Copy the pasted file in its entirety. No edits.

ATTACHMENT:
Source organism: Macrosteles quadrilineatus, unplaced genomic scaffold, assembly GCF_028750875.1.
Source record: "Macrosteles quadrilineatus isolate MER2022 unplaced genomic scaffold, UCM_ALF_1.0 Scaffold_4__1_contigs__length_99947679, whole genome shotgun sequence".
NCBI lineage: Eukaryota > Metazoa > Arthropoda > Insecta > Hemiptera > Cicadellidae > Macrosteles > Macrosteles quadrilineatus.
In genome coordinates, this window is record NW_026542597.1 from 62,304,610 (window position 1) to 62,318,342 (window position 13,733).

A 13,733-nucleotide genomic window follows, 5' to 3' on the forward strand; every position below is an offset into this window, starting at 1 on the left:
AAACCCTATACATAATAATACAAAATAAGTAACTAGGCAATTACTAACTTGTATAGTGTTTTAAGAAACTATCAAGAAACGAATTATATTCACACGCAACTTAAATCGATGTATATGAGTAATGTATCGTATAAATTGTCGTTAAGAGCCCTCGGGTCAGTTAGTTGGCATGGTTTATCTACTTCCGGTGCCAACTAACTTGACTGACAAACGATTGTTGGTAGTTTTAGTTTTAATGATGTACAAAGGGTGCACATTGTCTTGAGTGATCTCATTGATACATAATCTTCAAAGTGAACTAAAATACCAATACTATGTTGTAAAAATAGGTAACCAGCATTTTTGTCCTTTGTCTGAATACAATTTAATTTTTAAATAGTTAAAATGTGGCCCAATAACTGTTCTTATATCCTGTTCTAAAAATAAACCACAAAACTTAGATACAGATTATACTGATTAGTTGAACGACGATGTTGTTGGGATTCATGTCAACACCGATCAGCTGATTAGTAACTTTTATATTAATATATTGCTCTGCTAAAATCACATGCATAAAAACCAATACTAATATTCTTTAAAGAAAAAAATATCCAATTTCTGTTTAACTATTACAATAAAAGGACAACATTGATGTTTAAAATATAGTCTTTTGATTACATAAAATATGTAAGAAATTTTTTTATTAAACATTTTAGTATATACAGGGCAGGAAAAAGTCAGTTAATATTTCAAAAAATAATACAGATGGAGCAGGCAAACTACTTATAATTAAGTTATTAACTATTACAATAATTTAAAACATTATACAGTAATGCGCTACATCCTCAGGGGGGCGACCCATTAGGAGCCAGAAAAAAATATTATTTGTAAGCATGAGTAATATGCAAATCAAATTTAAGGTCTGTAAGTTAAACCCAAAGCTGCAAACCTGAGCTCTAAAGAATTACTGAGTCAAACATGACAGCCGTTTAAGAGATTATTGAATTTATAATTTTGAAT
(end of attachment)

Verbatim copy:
Source organism: Macrosteles quadrilineatus, unplaced genomic scaffold, assembly GCF_028750875.1.
Source record: "Macrosteles quadrilineatus isolate MER2022 unplaced genomic scaffold, UCM_ALF_1.0 Scaffold_4__1_contigs__length_99947679, whole genome shotgun sequence".
NCBI lineage: Eukaryota > Metazoa > Arthropoda > Insecta > Hemiptera > Cicadellidae > Macrosteles > Macrosteles quadrilineatus.
In genome coordinates, this window is record NW_026542597.1 from 62,304,610 (window position 1) to 62,318,342 (window position 13,733).

A 13,733-nucleotide genomic window follows, 5' to 3' on the forward strand; every position below is an offset into this window, starting at 1 on the left:
AAACCCTATACATAATAATACAAAATAAGTAACTAGGCAATTACTAACTTGTATAGTGTTTTAAGAAACTATCAAGAAACGAATTATATTCACACGCAACTTAAATCGATGTATATGAGTAATGTATCGTATAAATTGTCGTTAAGAGCCCTCGGGTCAGTTAGTTGGCATGGTTTATCTACTTCCGGTGCCAACTAACTTGACTGACAAACGATTGTTGGTAGTTTTAGTTTTAATGATGTACAAAGGGTGCACATTGTCTTGAGTGATCTCATTGATACATAATCTTCAAAGTGAACTAAAATACCAATACTATGTTGTAAAAATAGGTAACCAGCATTTTTGTCCTTTGTCTGAATACAATTTAATTTTTAAATAGTTAAAATGTGGCCCAATAACTGTTCTTATATCCTGTTCTAAAAATAAACCACAAAACTTAGATACAGATTATACTGATTAGTTGAACGACGATGTTGTTGGGATTCATGTCAACACCGATCAGCTGATTAGTAACTTTTATATTAATATATTGCTCTGCTAAAATCACATGCATAAAAACCAATACTAATATTCTTTAAAGAAAAAAATATCCAATTTCTGTTTAACTATTACAATAAAAGGACAACATTGATGTTTAAAATATAGTCTTTTGATTACATAAAATATGTAAGAAATTTTTTTATTAAACATTTTAGTATATACAGGGCAGGAAAAAGTCAGTTAATATTTCAAAAAATAATACAGATGGAGCAGGCAAACTACTTATAATTAAGTTATTAACTATTACAATAATTTAAAACATTATACAGTAATGCGCTACATCCTCAGGGGGGCGACCCATTAGGAGCCAGAAAAAAATATTATTTGTAAGCATGAGTAATATGCAAATCAAATTTAAGGTCTGTAAGTTAAACCCAAAGCTGCAAACCTGAGCTCTAAAGAATTACTGAGTCAAACATGACAGCCGTTTAAGAGATTATTGAATTTATAATTTTGAAT